Yes, And

Agree with the reality your scene partner presents you and add something that explores that moment.

For instance if your scene partner starts with:

“Captain, welcome to the ship”

You could respond with:

“Thank you Lieutenant, and a great job you and the men have done with cleaning”
Or
“Thank Captain Zarg, it’s wonderful that humans and aliens can finally meet”
Or
“Ahhhh!!! And it be a great vessel for pirating!”

Or any number of offers.

Each offer agrees with the scene partner and explores the situation. Notice that each line changes the scene in different ways. None of them are right or wrong. We are collaborating together to discover the story moment by moment, line by line. Your scene partner will also agree with what you present, so if you go for spaceship and aliens they will go along with that, and if you go with pirates they will go along with that.

Your characters don’t always have to be in agreement, just the improvisers playing the characters. For instance:

“Captain, welcome to the ship”
“I don’t feel very welcome”
“Sorry about that, I didn’t mean to sound sarcastic”

Also in general we’re trying to agree with the underlying reality presented by the improviser, instead of block it (saying no). Here’s an example of a block:

“Captain, welcome to the ship”
“I’m not the Captain, and there is no ship”

Although even that is not impossible to get out of, as we treat even mistakes as gifts. It’s only improv anyway and you haven’t broken any laws and won’t go to prison for blocking, so if someone blocks a reality accidentally we can still have fun trying to incorporate it somehow and make the block a gift:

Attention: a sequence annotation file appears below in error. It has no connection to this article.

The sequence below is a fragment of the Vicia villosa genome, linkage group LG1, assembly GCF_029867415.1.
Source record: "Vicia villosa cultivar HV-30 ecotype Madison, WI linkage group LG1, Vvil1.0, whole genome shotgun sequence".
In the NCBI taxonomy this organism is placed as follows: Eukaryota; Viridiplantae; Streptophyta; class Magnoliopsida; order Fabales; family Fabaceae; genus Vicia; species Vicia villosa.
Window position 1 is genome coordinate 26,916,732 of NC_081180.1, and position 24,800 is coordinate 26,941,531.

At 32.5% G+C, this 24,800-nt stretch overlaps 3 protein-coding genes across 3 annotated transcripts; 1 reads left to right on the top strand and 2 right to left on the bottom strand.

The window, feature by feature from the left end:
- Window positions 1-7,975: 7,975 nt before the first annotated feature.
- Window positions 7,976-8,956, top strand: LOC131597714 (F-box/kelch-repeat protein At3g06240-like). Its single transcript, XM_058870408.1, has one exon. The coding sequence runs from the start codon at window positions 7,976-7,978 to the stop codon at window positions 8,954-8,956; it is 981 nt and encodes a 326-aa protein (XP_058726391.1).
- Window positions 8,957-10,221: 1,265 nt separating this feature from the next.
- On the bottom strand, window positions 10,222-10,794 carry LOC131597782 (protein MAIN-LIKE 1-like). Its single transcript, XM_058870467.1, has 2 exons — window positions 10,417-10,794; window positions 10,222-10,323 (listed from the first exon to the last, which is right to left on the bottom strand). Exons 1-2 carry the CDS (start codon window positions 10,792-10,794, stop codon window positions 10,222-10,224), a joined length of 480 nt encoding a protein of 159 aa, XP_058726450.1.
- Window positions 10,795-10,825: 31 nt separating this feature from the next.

“Captain, welcome to the ship”
“I’m not the Captain, and there is no ship”
“Sorry! I always get you and your identical twin mixed up. Dammit! That means the Captain has stolen it in the dead of night, I knew we shouldn’t have trusted him.”

Make the Other Person Look Good

Make the other person look good. Give people gifts. If your teammate loves sci-fi maybe drop some into a scene. If they love doing accents maybe endow them with one and watch them light up with joy. Make them look epic and you’ll look epic in the process. Use your intuition and try to avoid deliberately wrong-footing people or endowing them with something you know they’ll hate. For example, I can’t think of a single female improviser who is glad to be endowed with being a prostitute. Just so y’know. Maybe don’t go there.

Commit

Say the first thing that comes to you, as long as it is coming from a place of support for your scene partner.

Your impulses are great. Trust them and let them out, as long as they are coming from a place of love and support from your scene partner. If something odd blurts out don’t worry it’s only improv and you’re not at work, and we can make it part of the scene.

Watch some improv

If you haven’t seen improv it’s worth watching some while doing a course, as it stops improv becoming too academic when you see it live on stage. We have improv shows every week at our venue in London Bridge and also have a list of improv videos.


If you’re doing our beginners course and want to do some more after the course the next step is our Level 2 Performance Improv Course which starts next month. They are designed to follow on directly so aren’t a massive leap.